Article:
The Herald News: Sometimes it takes more than just money to solve a social issue, especially when it comes to one as complex as homelessness. Innovative ideas that have been turned into reality are making a difference locally, throughout the state, and across the country.
RAND Corporation: America spends more on health care than any other nation in the world. Yet from birth to old age, Americans live shorter, sicker lives than people in most other wealthy countries.
A two-year research project at RAND adds some weight to a theory that might explain why. It found better health outcomes in countries that spend more on social safety-net programs like child care subsidies or old-age benefits—even when they spend less on hospital stays and medical tests.
Health care alone, in other words, can only go so far to promote health. Evidence has been accumulating for years that where and how people live plays at least as important a role in how well, and how long.
The Architect’s Newspaper: The San Fernando Valley in Los Angeles has a reputation as a quintessentially suburban enclave. But, as the inner-city areas of Los Angeles have begun to embrace the hallmarks of traditional urbanism—increased housing density, fixed-transit infrastructure, and a dedication to pedestrian space—the valley has found itself parroting those same shifts in its own distinct way.
Fast Company Co.Design: Designed by Brooks +Scarpa, The Six offers housing and support services to one of the city’s most vulnerable populations.
Architect Magazine: The Six, a new affordable housing project in Los Angeles’ MacArthur Park neighborhood, is, at first glance, a bit of a formal puzzle. As seen from the east, with its giant opening into a courtyard, the newest building for the Skid Row Housing Trust looks like a big white Möbius strip, a beguiling sequence of balconies, stairways, and overlooks. Yet all this aesthetic complexity serves a very important purpose: The building’s 52 below-market-rate apartments are reserved for disabled veterans, and the scheme, from local architects Brooks + Scarpa, is in fact a carefully crafted system for fostering a sense of community.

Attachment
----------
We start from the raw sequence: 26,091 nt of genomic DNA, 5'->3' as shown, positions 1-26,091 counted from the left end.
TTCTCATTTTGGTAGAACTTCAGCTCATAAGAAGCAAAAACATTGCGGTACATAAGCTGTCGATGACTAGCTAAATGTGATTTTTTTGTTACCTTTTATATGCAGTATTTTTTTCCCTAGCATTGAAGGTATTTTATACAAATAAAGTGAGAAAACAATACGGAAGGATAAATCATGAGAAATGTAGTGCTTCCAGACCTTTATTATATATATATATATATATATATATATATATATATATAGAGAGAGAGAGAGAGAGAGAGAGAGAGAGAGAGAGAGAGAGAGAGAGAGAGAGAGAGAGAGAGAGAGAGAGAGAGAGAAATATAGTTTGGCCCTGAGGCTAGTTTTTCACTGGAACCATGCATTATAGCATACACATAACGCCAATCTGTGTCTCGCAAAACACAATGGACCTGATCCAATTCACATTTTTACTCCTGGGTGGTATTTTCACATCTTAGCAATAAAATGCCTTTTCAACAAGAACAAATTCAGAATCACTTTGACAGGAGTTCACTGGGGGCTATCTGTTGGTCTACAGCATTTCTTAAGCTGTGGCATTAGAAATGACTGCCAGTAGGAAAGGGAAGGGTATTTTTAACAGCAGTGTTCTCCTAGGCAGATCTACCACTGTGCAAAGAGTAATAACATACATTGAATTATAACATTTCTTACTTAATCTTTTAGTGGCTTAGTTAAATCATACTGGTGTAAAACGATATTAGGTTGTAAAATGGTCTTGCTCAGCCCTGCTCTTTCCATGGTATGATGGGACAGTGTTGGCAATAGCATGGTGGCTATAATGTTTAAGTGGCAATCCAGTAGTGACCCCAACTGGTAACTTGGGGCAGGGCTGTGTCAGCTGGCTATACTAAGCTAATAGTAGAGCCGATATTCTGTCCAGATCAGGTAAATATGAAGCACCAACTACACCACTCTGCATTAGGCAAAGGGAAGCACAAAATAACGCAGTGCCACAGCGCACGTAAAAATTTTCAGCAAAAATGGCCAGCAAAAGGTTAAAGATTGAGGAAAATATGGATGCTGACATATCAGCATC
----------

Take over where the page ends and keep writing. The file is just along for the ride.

AIA: Eschewing the mold of traditional shelter models by emphasizing group and social spaces, this 42,500-square-foot housing project provides 52 units, support services, and rehab for formerly homeless disabled veterans and individuals in Los Angeles’ MacArthur Park section.
USC News: Project will explore ways to reduce the gap between the needs of L.A.’s chronically homeless and existing housing and support service options
LA Weekly: By nearly every metric, Los Angeles has the worst homelessness crisis of any city in America. According to the U.S. Department of Housing and Urban Development, there are more people suffering from chronic homelessness in L.A. than anywhere in the country, and their number is growing at a faster clip than those in New York City.
Having struggled with mental illness her entire life, Evelyn was homeless on and off for 20 years. She occasionally found employment during periods of wellness, only to lose her job again during an episode of illness. When living on the street, Evelyn isolated herself from her adult children so that she wouldn’t burden them with her difficult struggle to survive. “Mental illness can be invisible because you look fine,” said Evelyn. “People can’t see how sick you really are.”
Evelyn was referred to Skid Row Housing Trust’s permanent supportive housing a year and a half ago. Not only does Evelyn now have a safe and stable home, but also a team of onsite staff that work collaboratively to help her address the underlying mental health conditions that led to her being homeless. “If the property manager at my building doesn’t see me for a day, she notices,” said Evelyn. “She’ll stop by my apartment or check-in with my case manager. Everyone is watching out for me.”
For the first few months after she moved into permanent supportive housing, Evelyn rarely left her home because she didn’t trust that it would be there when she returned. Now Evelyn participates in support groups, spends time with her children and grandchildren, and volunteers twice a week at an outreach center for women that helped her while she was homeless.
Your donation will help Skid Row Housing Trust create more homes for men and women experiencing homelessness and increase the supportive services that help residents like Evelyn heal, reconnect, and succeed. By 2020, the Trust will build or renovate 1,200 homes in Los Angeles, and all of them will have on-site staff and programs that help our residents break the cycle of homelessness. We are sincerely grateful for your continued generosity and encourage you to invest in permanent homes and support – the key ingredients to ending homelessness for good.
Give online now at skidrow.org/give.
KCRW Press Play: More than 27,000 people are homeless in Los Angeles. The problem is getting worse. In a special live event, Madeleine Brand looks at how we got here, what at-risk people are doing to keep off the streets, and what big ideas exist to effectively tackle the crisis.